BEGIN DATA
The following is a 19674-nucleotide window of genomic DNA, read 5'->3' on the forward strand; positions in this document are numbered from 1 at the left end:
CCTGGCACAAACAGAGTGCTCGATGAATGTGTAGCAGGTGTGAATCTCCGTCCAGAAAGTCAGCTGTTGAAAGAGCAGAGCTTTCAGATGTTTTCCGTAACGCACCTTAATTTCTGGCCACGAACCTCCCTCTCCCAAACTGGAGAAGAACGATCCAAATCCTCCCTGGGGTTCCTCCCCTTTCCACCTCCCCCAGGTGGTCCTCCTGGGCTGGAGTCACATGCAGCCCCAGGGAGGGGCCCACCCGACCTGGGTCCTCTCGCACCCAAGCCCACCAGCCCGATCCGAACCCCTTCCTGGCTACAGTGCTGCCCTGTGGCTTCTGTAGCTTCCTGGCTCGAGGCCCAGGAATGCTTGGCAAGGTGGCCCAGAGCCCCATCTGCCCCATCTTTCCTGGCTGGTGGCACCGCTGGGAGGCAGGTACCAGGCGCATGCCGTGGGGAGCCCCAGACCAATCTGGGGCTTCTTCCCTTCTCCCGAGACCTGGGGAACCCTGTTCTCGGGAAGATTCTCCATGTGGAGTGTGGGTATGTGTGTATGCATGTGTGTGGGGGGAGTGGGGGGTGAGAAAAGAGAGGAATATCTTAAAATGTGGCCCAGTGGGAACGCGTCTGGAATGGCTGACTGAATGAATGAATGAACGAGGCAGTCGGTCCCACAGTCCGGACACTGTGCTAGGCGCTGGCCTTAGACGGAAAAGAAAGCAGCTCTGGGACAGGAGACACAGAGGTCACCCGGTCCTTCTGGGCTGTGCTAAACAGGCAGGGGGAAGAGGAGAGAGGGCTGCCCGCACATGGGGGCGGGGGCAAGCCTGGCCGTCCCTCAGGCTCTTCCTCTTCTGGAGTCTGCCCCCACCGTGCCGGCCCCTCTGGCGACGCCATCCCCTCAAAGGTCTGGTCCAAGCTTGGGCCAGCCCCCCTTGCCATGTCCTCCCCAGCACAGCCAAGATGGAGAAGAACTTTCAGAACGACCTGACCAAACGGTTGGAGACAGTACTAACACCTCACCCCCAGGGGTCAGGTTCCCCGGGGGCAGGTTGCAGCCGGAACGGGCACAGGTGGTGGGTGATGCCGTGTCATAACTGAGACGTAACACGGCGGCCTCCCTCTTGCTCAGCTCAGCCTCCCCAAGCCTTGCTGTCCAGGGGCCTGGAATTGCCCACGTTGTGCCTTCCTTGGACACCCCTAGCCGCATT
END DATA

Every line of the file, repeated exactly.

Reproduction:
The following is a 19674-nucleotide window of genomic DNA, read 5'->3' on the forward strand; positions in this document are numbered from 1 at the left end:
CCTGGCACAAACAGAGTGCTCGATGAATGTGTAGCAGGTGTGAATCTCCGTCCAGAAAGTCAGCTGTTGAAAGAGCAGAGCTTTCAGATGTTTTCCGTAACGCACCTTAATTTCTGGCCACGAACCTCCCTCTCCCAAACTGGAGAAGAACGATCCAAATCCTCCCTGGGGTTCCTCCCCTTTCCACCTCCCCCAGGTGGTCCTCCTGGGCTGGAGTCACATGCAGCCCCAGGGAGGGGCCCACCCGACCTGGGTCCTCTCGCACCCAAGCCCACCAGCCCGATCCGAACCCCTTCCTGGCTACAGTGCTGCCCTGTGGCTTCTGTAGCTTCCTGGCTCGAGGCCCAGGAATGCTTGGCAAGGTGGCCCAGAGCCCCATCTGCCCCATCTTTCCTGGCTGGTGGCACCGCTGGGAGGCAGGTACCAGGCGCATGCCGTGGGGAGCCCCAGACCAATCTGGGGCTTCTTCCCTTCTCCCGAGACCTGGGGAACCCTGTTCTCGGGAAGATTCTCCATGTGGAGTGTGGGTATGTGTGTATGCATGTGTGTGGGGGGAGTGGGGGGTGAGAAAAGAGAGGAATATCTTAAAATGTGGCCCAGTGGGAACGCGTCTGGAATGGCTGACTGAATGAATGAATGAACGAGGCAGTCGGTCCCACAGTCCGGACACTGTGCTAGGCGCTGGCCTTAGACGGAAAAGAAAGCAGCTCTGGGACAGGAGACACAGAGGTCACCCGGTCCTTCTGGGCTGTGCTAAACAGGCAGGGGGAAGAGGAGAGAGGGCTGCCCGCACATGGGGGCGGGGGCAAGCCTGGCCGTCCCTCAGGCTCTTCCTCTTCTGGAGTCTGCCCCCACCGTGCCGGCCCCTCTGGCGACGCCATCCCCTCAAAGGTCTGGTCCAAGCTTGGGCCAGCCCCCCTTGCCATGTCCTCCCCAGCACAGCCAAGATGGAGAAGAACTTTCAGAACGACCTGACCAAACGGTTGGAGACAGTACTAACACCTCACCCCCAGGGGTCAGGTTCCCCGGGGGCAGGTTGCAGCCGGAACGGGCACAGGTGGTGGGTGATGCCGTGTCATAACTGAGACGTAACACGGCGGCCTCCCTCTTGCTCAGCTCAGCCTCCCCAAGCCTTGCTGTCCAGGGGCCTGGAATTGCCCACGTTGTGCCTTCCTTGGACACCCCTAGCCGCATT